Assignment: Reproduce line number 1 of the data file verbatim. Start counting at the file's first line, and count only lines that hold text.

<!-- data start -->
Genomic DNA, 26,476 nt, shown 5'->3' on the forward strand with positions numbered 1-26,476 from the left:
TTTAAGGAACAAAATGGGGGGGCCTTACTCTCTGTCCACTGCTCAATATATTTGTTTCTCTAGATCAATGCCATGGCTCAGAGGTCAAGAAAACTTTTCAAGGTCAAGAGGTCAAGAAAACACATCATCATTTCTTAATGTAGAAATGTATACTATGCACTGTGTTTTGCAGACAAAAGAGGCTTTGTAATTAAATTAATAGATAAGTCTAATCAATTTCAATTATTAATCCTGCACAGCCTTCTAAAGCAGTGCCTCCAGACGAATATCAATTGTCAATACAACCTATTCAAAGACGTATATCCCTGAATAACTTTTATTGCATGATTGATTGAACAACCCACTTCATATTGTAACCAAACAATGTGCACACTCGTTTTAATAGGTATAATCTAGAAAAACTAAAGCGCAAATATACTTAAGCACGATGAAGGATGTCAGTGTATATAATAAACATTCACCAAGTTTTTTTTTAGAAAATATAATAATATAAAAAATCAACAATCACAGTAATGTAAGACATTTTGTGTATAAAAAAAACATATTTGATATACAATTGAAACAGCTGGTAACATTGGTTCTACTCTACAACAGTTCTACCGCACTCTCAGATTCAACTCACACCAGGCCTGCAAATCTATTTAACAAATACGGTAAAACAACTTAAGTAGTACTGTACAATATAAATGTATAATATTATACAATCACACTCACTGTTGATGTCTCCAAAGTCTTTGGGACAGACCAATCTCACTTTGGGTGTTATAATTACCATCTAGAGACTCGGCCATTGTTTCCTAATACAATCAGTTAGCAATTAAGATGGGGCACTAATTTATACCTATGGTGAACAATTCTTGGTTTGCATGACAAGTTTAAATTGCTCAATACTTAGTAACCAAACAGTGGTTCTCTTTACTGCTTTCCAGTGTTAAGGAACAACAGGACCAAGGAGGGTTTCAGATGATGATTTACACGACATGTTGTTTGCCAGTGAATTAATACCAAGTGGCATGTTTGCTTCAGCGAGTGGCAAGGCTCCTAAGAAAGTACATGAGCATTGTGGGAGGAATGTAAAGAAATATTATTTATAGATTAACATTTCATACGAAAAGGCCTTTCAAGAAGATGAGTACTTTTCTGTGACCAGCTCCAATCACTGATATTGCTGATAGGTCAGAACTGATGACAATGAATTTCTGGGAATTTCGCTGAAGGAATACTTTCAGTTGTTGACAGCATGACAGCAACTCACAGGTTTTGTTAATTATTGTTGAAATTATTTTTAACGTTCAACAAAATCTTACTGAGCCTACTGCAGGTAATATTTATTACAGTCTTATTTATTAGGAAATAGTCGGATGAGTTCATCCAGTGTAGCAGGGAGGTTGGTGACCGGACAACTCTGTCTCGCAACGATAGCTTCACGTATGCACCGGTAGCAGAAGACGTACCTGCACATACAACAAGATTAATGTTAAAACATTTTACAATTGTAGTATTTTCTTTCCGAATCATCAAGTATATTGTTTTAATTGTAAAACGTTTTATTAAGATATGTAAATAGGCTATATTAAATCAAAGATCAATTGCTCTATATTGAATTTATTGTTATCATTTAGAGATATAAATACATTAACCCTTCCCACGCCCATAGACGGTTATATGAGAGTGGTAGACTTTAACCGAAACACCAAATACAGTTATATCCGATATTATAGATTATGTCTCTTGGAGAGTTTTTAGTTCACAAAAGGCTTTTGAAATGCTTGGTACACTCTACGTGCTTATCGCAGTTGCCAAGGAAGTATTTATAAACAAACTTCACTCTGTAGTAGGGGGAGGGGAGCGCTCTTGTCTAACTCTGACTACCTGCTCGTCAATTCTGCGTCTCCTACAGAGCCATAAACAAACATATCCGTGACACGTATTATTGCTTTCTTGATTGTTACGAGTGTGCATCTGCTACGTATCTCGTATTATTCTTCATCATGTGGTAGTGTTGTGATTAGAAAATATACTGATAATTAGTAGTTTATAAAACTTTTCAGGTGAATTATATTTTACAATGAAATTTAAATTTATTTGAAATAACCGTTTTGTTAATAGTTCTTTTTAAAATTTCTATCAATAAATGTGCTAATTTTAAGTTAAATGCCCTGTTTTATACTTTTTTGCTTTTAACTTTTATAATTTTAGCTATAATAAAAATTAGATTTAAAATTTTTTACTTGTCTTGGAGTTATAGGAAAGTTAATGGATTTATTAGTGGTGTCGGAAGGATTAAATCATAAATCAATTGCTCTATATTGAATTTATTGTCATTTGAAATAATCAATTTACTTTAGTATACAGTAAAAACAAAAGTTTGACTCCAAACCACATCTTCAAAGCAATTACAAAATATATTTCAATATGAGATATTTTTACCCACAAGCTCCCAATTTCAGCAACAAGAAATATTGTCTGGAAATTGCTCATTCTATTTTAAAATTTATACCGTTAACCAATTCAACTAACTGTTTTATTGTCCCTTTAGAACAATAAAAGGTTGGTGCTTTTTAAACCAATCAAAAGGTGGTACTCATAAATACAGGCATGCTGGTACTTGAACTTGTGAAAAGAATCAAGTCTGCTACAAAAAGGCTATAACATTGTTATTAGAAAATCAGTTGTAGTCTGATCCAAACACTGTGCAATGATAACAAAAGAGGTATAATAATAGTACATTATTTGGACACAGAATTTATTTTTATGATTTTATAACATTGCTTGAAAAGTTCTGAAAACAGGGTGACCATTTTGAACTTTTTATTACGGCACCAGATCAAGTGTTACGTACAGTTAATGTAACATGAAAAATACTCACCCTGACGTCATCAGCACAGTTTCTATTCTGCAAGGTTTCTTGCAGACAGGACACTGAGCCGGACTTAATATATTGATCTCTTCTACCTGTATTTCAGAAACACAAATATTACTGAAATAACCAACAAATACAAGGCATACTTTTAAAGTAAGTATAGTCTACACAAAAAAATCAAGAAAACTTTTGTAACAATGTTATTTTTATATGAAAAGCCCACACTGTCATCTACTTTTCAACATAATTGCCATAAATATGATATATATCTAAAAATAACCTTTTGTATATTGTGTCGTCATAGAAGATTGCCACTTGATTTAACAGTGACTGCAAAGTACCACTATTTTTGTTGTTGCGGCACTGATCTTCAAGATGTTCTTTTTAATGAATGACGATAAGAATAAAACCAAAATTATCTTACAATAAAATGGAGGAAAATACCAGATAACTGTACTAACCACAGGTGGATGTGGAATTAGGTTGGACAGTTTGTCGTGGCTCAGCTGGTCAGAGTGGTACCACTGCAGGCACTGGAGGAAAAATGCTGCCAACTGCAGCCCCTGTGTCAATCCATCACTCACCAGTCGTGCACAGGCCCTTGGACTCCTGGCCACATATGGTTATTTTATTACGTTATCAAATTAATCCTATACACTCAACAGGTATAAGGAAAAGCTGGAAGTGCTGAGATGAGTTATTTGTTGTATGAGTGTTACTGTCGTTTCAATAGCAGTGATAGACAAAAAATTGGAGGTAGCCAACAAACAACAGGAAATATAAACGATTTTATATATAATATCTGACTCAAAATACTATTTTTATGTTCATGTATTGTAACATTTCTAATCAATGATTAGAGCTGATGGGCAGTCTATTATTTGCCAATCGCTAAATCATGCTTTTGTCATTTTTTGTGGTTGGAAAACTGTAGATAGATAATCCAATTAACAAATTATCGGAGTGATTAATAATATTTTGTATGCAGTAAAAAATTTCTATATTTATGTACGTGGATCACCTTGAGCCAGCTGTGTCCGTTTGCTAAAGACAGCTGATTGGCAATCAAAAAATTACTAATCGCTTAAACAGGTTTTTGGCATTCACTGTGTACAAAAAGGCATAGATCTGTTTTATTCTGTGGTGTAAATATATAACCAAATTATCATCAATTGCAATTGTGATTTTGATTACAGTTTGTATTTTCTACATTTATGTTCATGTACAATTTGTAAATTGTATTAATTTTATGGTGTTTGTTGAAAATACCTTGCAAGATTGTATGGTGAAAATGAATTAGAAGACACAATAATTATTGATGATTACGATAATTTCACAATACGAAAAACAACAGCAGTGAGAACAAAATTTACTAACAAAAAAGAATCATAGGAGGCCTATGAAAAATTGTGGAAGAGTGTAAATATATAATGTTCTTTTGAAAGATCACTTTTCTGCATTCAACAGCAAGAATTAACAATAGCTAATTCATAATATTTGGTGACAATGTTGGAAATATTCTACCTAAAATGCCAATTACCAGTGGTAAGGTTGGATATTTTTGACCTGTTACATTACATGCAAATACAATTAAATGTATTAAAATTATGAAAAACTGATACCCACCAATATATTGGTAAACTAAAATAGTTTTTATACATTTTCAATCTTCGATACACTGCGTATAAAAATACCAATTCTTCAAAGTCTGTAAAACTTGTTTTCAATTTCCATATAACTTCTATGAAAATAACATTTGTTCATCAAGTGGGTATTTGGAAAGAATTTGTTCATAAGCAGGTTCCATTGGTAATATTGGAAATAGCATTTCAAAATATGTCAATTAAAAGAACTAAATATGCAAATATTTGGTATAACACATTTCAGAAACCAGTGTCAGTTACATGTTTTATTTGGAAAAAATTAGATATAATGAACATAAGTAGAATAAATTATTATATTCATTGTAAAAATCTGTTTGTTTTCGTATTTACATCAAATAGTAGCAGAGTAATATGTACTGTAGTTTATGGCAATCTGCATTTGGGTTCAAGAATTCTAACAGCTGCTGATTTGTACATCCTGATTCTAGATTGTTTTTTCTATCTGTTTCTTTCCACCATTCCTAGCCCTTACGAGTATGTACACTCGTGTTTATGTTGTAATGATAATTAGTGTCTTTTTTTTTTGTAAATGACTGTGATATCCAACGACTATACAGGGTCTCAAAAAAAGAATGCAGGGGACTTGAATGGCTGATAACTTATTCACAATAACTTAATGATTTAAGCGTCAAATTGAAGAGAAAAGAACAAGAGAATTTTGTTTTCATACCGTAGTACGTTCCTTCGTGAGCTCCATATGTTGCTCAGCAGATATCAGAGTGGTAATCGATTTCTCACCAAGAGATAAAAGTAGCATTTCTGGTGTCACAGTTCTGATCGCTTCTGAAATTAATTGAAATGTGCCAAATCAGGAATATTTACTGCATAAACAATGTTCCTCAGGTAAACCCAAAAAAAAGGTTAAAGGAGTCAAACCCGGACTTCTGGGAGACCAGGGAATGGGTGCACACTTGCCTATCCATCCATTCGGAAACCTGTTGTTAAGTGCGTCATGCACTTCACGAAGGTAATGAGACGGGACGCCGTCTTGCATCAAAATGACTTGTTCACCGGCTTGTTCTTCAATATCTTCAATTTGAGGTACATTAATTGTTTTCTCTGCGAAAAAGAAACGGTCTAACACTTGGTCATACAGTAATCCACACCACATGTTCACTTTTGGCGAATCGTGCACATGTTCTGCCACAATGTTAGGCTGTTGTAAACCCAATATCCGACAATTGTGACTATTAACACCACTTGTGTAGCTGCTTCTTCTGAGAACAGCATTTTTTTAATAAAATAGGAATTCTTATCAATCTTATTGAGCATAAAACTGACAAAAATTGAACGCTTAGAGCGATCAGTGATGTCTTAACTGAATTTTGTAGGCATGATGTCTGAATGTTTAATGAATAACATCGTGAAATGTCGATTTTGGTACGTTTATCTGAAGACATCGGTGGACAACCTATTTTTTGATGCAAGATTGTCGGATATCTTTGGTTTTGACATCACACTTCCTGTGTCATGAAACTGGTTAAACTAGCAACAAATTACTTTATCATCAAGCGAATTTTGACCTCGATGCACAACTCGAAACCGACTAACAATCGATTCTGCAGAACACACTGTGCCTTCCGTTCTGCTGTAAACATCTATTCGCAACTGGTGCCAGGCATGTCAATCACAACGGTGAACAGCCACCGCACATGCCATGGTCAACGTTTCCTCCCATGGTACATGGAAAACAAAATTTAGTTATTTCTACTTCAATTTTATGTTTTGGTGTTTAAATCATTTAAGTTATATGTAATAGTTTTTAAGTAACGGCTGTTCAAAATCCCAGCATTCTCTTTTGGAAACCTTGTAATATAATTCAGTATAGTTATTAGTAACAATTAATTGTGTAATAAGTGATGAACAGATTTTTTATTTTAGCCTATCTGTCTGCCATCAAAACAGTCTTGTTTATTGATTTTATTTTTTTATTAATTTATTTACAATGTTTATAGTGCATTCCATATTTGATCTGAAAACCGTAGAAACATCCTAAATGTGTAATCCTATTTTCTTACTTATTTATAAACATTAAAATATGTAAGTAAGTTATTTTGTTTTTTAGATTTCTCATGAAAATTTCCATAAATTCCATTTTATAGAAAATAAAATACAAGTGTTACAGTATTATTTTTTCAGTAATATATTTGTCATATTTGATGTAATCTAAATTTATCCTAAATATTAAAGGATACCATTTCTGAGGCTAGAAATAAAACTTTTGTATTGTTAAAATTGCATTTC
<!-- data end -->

Genomic DNA, 26,476 nt, shown 5'->3' on the forward strand with positions numbered 1-26,476 from the left: